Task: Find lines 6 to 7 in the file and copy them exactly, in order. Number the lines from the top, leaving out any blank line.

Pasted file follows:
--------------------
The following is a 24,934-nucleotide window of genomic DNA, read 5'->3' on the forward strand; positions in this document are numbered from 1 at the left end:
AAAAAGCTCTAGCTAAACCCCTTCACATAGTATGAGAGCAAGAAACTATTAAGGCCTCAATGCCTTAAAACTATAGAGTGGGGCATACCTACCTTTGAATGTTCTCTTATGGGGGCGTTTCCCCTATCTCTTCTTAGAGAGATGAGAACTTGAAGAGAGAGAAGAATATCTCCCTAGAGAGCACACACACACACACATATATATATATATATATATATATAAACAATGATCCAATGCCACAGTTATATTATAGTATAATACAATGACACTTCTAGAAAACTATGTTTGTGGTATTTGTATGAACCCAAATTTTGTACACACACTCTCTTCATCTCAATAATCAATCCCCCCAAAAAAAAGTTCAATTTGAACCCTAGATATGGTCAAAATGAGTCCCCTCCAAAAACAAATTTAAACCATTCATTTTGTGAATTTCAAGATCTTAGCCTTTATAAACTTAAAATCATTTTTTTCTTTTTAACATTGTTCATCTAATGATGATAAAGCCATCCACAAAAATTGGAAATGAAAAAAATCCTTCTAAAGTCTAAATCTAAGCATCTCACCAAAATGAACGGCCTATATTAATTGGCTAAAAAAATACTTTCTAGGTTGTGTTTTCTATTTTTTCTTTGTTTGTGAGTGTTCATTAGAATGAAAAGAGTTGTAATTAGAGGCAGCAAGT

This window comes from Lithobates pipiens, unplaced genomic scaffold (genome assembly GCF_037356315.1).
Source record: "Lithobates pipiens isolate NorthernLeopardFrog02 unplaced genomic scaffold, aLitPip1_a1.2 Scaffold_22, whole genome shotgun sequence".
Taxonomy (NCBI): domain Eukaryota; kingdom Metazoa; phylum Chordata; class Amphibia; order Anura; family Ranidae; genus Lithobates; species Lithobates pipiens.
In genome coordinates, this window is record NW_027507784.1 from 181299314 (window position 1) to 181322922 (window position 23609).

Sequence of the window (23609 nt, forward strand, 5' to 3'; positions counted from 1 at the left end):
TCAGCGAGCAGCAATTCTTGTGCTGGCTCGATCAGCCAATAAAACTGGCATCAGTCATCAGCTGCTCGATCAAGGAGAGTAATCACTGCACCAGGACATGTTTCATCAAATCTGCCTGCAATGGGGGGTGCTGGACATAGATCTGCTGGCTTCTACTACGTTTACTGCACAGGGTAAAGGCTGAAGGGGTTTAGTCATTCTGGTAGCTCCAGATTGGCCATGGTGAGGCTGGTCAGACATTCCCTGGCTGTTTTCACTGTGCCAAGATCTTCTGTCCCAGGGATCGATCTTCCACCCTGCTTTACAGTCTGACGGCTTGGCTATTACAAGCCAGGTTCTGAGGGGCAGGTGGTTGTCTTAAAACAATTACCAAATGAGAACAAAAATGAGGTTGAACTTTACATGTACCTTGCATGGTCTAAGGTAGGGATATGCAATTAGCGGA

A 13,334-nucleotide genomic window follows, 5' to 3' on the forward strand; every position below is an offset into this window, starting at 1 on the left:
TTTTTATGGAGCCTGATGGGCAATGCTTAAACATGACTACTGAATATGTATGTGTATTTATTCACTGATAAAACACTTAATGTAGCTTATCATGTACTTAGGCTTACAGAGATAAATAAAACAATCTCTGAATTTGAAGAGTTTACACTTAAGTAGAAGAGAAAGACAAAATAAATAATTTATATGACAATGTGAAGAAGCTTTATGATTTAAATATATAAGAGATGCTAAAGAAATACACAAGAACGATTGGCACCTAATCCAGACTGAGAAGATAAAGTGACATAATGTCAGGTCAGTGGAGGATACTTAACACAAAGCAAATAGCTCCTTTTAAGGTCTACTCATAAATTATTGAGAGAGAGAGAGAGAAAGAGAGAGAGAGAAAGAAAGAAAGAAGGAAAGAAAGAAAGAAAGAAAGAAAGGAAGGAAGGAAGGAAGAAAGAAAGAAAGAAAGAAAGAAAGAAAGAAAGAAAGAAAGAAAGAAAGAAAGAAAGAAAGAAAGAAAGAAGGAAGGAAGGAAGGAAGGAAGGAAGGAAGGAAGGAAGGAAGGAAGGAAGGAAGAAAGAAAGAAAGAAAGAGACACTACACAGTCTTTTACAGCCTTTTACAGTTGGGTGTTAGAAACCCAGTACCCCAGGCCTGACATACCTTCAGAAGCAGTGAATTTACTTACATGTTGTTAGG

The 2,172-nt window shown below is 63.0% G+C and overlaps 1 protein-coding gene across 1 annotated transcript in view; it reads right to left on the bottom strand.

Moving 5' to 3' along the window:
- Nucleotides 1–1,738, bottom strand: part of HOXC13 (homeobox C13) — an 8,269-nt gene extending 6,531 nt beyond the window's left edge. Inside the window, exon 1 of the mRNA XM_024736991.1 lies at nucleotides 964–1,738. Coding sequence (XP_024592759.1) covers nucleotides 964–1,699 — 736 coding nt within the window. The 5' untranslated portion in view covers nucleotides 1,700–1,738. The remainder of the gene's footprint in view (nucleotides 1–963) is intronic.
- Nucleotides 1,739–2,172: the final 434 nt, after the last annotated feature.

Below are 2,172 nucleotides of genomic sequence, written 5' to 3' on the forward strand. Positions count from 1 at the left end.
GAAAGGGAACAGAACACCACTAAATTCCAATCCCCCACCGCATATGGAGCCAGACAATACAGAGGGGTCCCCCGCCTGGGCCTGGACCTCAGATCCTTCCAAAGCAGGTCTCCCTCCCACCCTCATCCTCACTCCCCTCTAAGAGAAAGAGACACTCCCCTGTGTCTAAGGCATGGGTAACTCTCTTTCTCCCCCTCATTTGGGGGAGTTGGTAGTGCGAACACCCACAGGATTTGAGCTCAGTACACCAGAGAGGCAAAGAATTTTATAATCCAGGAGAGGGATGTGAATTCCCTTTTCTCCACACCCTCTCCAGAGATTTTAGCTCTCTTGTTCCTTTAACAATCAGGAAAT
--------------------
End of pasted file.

In genome coordinates, this window is record NW_027507784.1 from 181299314 (window position 1) to 181322922 (window position 23609).

Sequence of the window (23609 nt, forward strand, 5' to 3'; positions counted from 1 at the left end):